In 1925 the defendant sold customers, resident in Massachusetts, goods to the total amount of $3,112,212.45. Substantially all of that amount represents transactions carried on, in part, at least, through the New England district office at Boston. The great bulk of the sales, in value, represented sales of product manufactured, not by the defendant, but by affiliated or subsidiary companies in which the defendant owned a controlling

14 F.2d 867
interest — for example, the United States Aluminum Company, with manufacturing plants in New York, Pennsylvania, New Jersey, Michigan, Tennessee, Connecticut, and Ohio; the Aluminum Ore Company, with plant in Illinois; the Aluminum Seal Company, with plant in Pennsylvania; the Aluminum Die Castings Corporation, with plant in New Jersey; the Aluminum Screw Machine Products Company, with plant in New Jersey, and the American Magnesium Corporation, with plant in New York. During this same period the defendant bought from persons in Massachusetts about $10,000 worth of scrap aluminum. The employees of the defendant in Massachusetts looked over the material and conducted the negotiations for its purchase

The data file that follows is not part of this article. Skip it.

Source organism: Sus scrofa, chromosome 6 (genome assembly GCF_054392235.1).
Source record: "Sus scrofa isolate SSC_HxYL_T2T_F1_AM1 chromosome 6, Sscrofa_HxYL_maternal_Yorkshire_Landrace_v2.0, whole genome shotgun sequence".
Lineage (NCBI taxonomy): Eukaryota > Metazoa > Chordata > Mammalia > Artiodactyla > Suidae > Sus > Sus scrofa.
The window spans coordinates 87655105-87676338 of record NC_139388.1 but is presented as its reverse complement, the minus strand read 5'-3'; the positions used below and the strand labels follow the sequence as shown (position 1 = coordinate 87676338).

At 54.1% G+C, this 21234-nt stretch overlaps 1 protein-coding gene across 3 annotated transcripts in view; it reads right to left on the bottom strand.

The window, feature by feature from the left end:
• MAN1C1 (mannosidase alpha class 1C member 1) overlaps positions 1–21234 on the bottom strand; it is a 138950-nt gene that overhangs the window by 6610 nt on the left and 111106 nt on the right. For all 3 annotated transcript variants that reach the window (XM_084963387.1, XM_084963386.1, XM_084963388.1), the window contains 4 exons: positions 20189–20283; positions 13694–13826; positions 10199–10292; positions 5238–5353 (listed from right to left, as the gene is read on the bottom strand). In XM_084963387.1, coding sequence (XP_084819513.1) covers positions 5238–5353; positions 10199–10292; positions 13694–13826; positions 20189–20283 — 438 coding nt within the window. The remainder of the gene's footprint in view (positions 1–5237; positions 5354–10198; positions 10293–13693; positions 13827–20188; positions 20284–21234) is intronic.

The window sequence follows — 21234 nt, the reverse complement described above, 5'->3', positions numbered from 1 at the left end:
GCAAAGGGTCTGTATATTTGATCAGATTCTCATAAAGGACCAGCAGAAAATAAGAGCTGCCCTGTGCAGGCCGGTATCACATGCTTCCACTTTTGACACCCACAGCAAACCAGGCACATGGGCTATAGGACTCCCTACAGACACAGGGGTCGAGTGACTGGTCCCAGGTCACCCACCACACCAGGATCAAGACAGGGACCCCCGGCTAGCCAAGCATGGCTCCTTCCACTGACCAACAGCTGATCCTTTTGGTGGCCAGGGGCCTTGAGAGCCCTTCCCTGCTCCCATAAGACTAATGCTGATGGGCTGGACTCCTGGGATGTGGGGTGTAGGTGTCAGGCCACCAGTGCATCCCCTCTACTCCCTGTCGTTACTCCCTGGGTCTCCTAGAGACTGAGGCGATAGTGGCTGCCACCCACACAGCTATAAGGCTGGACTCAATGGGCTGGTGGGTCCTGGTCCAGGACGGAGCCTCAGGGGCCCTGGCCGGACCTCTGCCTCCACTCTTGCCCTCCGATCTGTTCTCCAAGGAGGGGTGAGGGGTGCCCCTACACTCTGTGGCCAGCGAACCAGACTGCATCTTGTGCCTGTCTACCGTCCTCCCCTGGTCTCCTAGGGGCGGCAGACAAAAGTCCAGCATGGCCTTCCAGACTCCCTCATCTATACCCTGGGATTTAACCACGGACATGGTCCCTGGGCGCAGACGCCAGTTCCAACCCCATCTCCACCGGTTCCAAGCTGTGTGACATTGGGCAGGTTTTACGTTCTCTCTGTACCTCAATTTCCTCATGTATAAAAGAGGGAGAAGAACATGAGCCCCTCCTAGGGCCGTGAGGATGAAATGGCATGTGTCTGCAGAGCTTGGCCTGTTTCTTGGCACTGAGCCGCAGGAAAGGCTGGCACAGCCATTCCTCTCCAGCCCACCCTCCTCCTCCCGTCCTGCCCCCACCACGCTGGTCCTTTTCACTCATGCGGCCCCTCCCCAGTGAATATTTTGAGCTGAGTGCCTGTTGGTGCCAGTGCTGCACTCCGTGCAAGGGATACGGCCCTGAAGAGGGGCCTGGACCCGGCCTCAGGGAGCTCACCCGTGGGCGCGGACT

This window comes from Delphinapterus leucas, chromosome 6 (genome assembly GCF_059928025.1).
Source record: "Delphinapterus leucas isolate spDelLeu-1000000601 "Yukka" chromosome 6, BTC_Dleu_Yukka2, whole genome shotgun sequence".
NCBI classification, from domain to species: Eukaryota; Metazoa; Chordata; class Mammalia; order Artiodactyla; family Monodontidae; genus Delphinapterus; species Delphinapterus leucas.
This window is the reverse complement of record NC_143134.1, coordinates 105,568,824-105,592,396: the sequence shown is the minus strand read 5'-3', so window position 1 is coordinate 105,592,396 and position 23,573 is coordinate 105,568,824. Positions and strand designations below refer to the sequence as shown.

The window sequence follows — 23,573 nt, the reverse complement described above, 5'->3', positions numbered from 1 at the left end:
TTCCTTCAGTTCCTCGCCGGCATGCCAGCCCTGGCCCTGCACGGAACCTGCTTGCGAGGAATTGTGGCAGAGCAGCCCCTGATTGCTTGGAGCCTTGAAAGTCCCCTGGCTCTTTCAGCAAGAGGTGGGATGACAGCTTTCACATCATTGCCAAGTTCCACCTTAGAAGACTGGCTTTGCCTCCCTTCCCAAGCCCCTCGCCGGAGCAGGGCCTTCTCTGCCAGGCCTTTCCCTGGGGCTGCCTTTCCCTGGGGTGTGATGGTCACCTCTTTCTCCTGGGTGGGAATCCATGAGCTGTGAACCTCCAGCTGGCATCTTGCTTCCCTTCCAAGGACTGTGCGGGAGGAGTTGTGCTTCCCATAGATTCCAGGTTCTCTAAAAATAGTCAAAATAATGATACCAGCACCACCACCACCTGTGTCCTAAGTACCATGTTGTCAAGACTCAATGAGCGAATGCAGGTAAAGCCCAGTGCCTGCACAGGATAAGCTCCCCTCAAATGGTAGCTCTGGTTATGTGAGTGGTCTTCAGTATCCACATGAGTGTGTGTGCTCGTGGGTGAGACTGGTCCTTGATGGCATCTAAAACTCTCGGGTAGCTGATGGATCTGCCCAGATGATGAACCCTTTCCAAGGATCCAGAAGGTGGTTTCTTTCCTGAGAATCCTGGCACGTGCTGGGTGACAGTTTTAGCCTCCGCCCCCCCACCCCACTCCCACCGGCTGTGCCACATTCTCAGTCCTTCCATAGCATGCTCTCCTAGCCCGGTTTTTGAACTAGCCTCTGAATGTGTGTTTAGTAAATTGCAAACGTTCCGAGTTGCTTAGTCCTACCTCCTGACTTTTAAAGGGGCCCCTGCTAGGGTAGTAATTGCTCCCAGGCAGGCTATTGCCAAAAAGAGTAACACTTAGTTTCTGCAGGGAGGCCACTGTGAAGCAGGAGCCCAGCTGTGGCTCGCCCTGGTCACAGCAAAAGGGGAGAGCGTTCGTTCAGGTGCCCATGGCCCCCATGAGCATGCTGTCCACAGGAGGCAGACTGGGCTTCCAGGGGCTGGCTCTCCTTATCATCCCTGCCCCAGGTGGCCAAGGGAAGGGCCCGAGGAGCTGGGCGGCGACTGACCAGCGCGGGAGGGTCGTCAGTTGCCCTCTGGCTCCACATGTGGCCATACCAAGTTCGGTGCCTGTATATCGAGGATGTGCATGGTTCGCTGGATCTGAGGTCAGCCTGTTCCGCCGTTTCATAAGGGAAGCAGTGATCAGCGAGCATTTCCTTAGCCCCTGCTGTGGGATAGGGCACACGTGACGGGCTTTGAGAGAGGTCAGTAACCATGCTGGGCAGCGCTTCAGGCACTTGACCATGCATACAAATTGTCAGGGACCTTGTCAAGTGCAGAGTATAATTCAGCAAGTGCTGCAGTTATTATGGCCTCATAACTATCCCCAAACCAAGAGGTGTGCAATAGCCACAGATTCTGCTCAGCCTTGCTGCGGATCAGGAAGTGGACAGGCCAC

Section 12 of the Clayton Act (Act of October 15, 1914, c. 323, § 12, 38 Stat. 736 Comp. Stat. § 8835k) provides as follows: "Any suit, action, or proceeding under the anti-trust laws against a corporation may be brought not only in the judicial district whereof it is an inhabitant, but also in any district wherein it may be found or transacts business; and all process in such cases may be served in the district of which it is an inhabitant, or wherever it may be found."